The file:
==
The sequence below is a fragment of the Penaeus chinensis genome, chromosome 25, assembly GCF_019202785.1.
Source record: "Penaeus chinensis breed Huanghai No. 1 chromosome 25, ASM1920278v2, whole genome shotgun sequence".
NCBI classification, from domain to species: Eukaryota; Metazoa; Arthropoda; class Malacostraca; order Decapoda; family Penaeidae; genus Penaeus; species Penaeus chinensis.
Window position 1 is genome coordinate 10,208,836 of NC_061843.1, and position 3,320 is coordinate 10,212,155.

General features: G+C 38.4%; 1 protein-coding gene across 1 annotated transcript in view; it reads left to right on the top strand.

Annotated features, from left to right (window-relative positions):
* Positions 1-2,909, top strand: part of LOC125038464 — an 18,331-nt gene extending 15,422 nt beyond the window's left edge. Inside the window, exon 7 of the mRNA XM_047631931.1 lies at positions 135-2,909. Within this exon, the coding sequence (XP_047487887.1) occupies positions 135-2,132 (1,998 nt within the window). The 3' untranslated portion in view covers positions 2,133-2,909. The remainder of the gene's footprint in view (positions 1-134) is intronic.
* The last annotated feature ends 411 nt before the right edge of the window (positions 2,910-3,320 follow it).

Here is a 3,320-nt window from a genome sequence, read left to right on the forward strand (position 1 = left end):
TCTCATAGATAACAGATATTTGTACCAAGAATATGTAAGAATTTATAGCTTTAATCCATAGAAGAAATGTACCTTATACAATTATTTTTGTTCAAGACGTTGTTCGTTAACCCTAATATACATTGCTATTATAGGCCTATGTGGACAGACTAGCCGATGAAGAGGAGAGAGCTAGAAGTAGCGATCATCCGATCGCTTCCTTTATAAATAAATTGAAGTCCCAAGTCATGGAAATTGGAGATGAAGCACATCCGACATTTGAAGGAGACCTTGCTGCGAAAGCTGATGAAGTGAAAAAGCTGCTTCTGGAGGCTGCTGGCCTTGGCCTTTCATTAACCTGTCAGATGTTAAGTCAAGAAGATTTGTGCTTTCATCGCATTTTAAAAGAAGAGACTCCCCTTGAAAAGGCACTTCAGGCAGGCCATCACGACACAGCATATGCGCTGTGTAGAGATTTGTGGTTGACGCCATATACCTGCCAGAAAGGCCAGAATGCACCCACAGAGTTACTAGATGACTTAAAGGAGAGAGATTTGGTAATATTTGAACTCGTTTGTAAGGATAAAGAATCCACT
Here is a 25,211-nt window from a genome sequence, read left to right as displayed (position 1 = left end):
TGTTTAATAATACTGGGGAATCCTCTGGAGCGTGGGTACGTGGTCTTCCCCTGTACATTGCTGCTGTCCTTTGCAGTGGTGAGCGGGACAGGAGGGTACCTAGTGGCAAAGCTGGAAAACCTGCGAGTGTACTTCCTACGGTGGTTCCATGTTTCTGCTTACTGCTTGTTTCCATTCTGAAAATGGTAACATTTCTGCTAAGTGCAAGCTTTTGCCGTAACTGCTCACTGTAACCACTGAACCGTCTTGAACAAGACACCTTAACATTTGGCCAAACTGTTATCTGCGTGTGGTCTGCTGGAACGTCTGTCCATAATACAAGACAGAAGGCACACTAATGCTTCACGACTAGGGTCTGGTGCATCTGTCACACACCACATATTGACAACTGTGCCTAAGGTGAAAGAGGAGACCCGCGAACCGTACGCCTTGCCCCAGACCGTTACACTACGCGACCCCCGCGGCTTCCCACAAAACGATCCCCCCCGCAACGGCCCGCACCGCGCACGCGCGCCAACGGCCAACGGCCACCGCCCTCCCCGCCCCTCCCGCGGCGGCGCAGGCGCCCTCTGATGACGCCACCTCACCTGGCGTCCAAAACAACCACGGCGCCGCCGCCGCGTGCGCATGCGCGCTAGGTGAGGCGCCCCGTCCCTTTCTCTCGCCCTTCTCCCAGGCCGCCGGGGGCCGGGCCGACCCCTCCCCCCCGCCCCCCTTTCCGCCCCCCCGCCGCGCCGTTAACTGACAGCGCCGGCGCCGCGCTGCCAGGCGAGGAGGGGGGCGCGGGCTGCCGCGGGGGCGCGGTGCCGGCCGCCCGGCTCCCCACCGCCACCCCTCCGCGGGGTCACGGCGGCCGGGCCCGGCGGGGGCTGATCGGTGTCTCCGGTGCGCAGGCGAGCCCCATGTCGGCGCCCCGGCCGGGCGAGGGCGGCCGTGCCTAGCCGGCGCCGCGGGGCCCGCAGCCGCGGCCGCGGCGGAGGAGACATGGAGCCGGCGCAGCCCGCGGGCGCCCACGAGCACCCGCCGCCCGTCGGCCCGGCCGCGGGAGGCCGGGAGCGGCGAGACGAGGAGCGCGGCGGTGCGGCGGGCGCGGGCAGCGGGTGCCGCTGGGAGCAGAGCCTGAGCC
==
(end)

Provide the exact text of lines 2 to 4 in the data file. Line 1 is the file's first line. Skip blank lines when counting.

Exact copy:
Source record: "Penaeus chinensis breed Huanghai No. 1 chromosome 25, ASM1920278v2, whole genome shotgun sequence".
NCBI classification, from domain to species: Eukaryota; Metazoa; Arthropoda; class Malacostraca; order Decapoda; family Penaeidae; genus Penaeus; species Penaeus chinensis.
Window position 1 is genome coordinate 10,208,836 of NC_061843.1, and position 3,320 is coordinate 10,212,155.